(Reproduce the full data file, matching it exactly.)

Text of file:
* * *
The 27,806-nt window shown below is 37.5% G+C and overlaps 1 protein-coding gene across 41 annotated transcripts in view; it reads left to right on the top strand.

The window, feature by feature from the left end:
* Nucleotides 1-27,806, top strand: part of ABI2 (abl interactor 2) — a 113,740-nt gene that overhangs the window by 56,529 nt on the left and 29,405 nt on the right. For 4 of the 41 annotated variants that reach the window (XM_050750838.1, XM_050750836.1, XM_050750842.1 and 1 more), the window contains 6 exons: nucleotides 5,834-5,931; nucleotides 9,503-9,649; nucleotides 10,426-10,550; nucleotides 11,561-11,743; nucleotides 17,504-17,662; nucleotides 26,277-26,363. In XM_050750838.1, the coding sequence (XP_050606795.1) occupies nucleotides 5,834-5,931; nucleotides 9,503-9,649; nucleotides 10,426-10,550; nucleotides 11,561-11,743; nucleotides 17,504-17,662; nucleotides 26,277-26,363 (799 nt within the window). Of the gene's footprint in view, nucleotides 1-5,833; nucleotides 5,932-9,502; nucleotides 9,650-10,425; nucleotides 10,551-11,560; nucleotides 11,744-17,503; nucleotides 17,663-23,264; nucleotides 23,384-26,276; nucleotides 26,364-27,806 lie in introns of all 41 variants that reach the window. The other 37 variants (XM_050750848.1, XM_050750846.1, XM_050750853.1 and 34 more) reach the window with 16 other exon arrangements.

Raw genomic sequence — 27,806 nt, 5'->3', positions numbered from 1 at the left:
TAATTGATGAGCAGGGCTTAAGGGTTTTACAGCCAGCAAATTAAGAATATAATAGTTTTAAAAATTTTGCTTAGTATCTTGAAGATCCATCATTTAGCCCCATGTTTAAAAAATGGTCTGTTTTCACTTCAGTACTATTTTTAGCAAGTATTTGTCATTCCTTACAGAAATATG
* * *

The 27,806-nt window shown below is 37.5% G+C and overlaps 1 protein-coding gene across 41 annotated transcripts in view; it reads left to right on the top strand.

The window, feature by feature from the left end:
* Nucleotides 1-27,806, top strand: part of ABI2 (abl interactor 2) — a 113,740-nt gene that overhangs the window by 56,529 nt on the left and 29,405 nt on the right. For 4 of the 41 annotated variants that reach the window (XM_050750838.1, XM_050750836.1, XM_050750842.1 and 1 more), the window contains 6 exons: nucleotides 5,834-5,931; nucleotides 9,503-9,649; nucleotides 10,426-10,550; nucleotides 11,561-11,743; nucleotides 17,504-17,662; nucleotides 26,277-26,363. In XM_050750838.1, the coding sequence (XP_050606795.1) occupies nucleotides 5,834-5,931; nucleotides 9,503-9,649; nucleotides 10,426-10,550; nucleotides 11,561-11,743; nucleotides 17,504-17,662; nucleotides 26,277-26,363 (799 nt within the window). Of the gene's footprint in view, nucleotides 1-5,833; nucleotides 5,932-9,502; nucleotides 9,650-10,425; nucleotides 10,551-11,560; nucleotides 11,744-17,503; nucleotides 17,663-23,264; nucleotides 23,384-26,276; nucleotides 26,364-27,806 lie in introns of all 41 variants that reach the window. The other 37 variants (XM_050750848.1, XM_050750846.1, XM_050750853.1 and 34 more) reach the window with 16 other exon arrangements.

Raw genomic sequence — 27,806 nt, 5'->3', positions numbered from 1 at the left:
TAATTGATGAGCAGGGCTTAAGGGTTTTACAGCCAGCAAATTAAGAATATAATAGTTTTAAAAATTTTGCTTAGTATCTTGAAGATCCATCATTTAGCCCCATGTTTAAAAAATGGTCTGTTTTCACTTCAGTACTATTTTTAGCAAGTATTTGTCATTCCTTACAGAAATATG